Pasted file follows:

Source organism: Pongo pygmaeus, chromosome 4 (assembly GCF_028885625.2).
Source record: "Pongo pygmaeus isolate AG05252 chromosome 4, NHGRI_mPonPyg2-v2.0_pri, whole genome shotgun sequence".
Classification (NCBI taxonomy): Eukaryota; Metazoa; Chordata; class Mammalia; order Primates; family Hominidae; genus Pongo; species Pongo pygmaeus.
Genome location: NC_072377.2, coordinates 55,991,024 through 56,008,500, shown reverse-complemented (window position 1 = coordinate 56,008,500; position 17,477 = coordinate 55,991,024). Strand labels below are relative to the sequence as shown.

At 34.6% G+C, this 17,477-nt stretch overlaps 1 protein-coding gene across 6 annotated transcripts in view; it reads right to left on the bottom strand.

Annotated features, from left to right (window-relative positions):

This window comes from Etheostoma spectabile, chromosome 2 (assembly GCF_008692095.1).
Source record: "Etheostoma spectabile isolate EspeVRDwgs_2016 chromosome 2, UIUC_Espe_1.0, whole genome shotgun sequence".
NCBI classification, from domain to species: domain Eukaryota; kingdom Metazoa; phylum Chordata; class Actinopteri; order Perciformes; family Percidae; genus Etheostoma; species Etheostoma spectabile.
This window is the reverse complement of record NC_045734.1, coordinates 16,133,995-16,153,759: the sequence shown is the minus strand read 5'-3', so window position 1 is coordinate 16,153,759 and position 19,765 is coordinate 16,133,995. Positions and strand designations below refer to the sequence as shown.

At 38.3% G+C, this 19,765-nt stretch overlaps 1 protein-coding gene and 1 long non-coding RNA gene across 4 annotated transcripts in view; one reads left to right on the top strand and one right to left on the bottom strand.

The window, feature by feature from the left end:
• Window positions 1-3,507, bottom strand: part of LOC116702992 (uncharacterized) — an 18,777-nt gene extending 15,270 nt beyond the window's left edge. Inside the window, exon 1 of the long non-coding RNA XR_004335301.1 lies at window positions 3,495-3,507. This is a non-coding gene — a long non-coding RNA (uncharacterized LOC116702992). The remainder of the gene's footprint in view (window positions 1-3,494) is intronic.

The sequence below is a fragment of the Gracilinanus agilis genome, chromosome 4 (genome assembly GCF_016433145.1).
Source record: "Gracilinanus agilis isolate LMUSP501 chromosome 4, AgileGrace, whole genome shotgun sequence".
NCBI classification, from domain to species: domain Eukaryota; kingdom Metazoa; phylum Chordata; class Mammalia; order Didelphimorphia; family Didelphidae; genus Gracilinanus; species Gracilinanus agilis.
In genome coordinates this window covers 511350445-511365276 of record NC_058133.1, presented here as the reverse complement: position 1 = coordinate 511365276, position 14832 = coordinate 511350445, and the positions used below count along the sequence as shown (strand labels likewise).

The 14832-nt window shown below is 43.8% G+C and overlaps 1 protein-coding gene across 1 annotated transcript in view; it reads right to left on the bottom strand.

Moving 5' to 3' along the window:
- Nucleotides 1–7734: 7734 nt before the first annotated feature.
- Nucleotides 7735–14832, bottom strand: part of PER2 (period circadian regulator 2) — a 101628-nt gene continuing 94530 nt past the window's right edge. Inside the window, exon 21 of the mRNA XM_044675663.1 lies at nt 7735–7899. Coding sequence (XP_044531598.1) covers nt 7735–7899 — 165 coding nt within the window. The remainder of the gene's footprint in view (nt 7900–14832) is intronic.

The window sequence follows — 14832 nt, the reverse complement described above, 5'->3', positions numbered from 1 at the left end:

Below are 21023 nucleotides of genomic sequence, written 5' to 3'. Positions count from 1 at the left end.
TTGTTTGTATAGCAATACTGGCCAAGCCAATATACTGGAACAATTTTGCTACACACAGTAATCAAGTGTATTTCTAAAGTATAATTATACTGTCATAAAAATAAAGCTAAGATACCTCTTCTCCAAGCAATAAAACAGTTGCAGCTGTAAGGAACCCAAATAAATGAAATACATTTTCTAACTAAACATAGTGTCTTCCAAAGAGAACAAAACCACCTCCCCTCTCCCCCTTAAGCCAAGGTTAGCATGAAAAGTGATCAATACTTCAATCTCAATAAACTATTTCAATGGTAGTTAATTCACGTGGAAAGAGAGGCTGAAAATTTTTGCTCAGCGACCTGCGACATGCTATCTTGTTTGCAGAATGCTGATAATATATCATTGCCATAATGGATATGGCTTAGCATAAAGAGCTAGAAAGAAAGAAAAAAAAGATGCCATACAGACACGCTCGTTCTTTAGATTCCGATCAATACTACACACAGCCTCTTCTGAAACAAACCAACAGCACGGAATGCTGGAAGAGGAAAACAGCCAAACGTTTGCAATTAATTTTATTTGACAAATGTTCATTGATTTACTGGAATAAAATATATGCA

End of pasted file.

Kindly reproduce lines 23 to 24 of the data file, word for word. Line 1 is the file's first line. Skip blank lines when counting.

Below are 21023 nucleotides of genomic sequence, written 5' to 3'. Positions count from 1 at the left end.
TTGTTTGTATAGCAATACTGGCCAAGCCAATATACTGGAACAATTTTGCTACACACAGTAATCAAGTGTATTTCTAAAGTATAATTATACTGTCATAAAAATAAAGCTAAGATACCTCTTCTCCAAGCAATAAAACAGTTGCAGCTGTAAGGAACCCAAATAAATGAAATACATTTTCTAACTAAACATAGTGTCTTCCAAAGAGAACAAAACCACCTCCCCTCTCCCCCTTAAGCCAAGGTTAGCATGAAAAGTGATCAATACTTCAATCTCAATAAACTATTTCAATGGTAGTTAATTCACGTGGAAAGAGAGGCTGAAAATTTTTGCTCAGCGACCTGCGACATGCTATCTTGTTTGCAGAATGCTGATAATATATCATTGCCATAATGGATATGGCTTAGCATAAAGAGCTAGAAAGAAAGAAAAAAAAGATGCCATACAGACACGCTCGTTCTTTAGATTCCGATCAATACTACACACAGCCTCTTCTGAAACAAACCAACAGCACGGAATGCTGGAAGAGGAAAACAGCCAAACGTTTGCAATTAATTTTATTTGACAAATGTTCATTGATTTACTGGAATAAAATATATGCA